The Kinect has 3 dim red areas in the middle that you can barely see (cameras can see them clearly though). Those are the IR emitters for the Time of Flight 3D camera.
There is another small white LED that comes on when the Kinect is using the video camera, this lets you know, its actively using the camera.
Say what you will about Microsoft, and their fumbled marking at launch, there is one key thing MS has going that Sony does not. They know how to have an infrastructure to support a big launch. Everyone heard of the PS4 server issues, downtime, and high load problems at launch. New games being unable to download initial updates, multi player rooms being slow to respond, etc…
MS was planning for this a year in the making, with their massive Azure data centers lined up to support the launch, I haven’t read or experienced ANY slowness, or system availability issues at launch. At 4pm on the launch day (which should be a pretty high load time for the network), my Xbox One connected, and downloaded the initial update (550Mb) at the max speed my internet connection could consume it (30Mb/sec). I was downloaded and up and running in minutes.
The menus and initial setup is extremely quick and easy on the console, with a couple clicks the new Kinect could ID me, and log me in automatically. No complex setup like the XB360 required for its Kinect. From what I gather the login info is obtained via the 3D sensor not the video sensor! Which is a pretty amazing technical feat.
I then went and setup to download all the apps I want on the Xbox that were available. By default the XB1 is an empty shell, no apps, no capabilities. You need to download all the apps you want (Skype, Blu-Ray player, Netflix, Xbox Music, SkyDrive integration, etc… ) . These all downloaded at equally fast speeds and were all down and ready to go in minutes.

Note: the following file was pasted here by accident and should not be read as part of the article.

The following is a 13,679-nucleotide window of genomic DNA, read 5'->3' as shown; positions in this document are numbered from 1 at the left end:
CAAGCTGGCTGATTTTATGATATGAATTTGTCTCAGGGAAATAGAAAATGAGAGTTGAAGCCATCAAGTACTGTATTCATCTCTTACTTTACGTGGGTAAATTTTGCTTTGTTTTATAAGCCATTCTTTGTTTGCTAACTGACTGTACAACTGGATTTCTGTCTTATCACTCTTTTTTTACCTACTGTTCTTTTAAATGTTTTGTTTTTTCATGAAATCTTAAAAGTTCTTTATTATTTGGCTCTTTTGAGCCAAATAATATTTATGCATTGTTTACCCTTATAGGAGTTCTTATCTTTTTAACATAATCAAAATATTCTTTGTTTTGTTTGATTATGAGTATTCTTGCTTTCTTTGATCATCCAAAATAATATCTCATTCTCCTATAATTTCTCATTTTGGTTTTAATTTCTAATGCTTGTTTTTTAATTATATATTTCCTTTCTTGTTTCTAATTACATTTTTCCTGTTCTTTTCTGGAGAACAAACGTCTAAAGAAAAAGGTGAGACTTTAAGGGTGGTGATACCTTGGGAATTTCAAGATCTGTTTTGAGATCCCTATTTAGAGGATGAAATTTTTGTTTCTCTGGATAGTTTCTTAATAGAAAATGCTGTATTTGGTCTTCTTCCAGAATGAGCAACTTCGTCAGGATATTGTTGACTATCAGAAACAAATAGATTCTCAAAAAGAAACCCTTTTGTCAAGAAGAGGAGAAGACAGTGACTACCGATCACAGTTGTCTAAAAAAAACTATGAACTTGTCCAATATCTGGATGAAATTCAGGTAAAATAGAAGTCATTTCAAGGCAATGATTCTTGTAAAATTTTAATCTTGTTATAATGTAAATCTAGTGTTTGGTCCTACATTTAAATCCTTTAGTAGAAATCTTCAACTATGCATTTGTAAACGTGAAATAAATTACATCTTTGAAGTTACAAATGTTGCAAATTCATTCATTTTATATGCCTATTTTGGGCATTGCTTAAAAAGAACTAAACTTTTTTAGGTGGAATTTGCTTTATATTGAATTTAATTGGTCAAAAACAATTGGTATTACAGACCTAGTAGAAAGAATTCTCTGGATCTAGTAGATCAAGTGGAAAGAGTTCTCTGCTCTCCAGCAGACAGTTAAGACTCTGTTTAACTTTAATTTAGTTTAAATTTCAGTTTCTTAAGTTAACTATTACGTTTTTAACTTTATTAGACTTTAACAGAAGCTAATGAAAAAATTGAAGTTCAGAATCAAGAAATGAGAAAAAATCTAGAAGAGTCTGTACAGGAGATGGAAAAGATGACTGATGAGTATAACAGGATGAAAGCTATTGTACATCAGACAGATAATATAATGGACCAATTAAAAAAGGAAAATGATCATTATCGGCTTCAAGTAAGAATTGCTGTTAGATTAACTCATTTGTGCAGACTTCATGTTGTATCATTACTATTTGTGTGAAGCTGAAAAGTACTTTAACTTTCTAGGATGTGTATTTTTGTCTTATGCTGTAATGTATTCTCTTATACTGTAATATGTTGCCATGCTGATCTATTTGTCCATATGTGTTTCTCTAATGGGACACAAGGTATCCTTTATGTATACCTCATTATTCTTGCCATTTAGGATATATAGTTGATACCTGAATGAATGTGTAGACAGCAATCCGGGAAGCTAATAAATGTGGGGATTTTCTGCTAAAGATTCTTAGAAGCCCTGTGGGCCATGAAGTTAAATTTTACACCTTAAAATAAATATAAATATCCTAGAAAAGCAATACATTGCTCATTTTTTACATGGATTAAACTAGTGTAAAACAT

The system never prompted to import friends lists, gamer score, etc… It didn’t need to. Once I told it who I was and logged in with my LiveID, everything was just there. I guess in the background there is a one time, and one direction account upgrade that happens, but you never see it.
The Xbox One Experience:
Out of the box, one thing is clear – nothing is the same. The concept for the box like tiles are familiar to Windows 8, or Xbox 360 users, but that is where the similarity ends. Everything is different from a control and usability standpoint. This starts off a bit frustrating, but ends up being extremely fast and impressive overall.
I had to watch the tutorial videos to figure out what Snap meant, what voice commands to use, how the multi tasking worked, and how to switch between functions quickly. After 5 minutes, I was a XB1 pro (kind of…).
In the XB360 the Home Button/Xbox Button was your universal control button. Hit it to do anything. It does NOT do that in the XB1. It is now a true home button that just takes you to the home screen in the XB1. From there you either use voice commands, or options to do other functions. The big difference in the XB1 and the 360 is that you can do this while the game is in the background, paused and waiting for you. No need to exit the game to go and Skype, or watch a movie.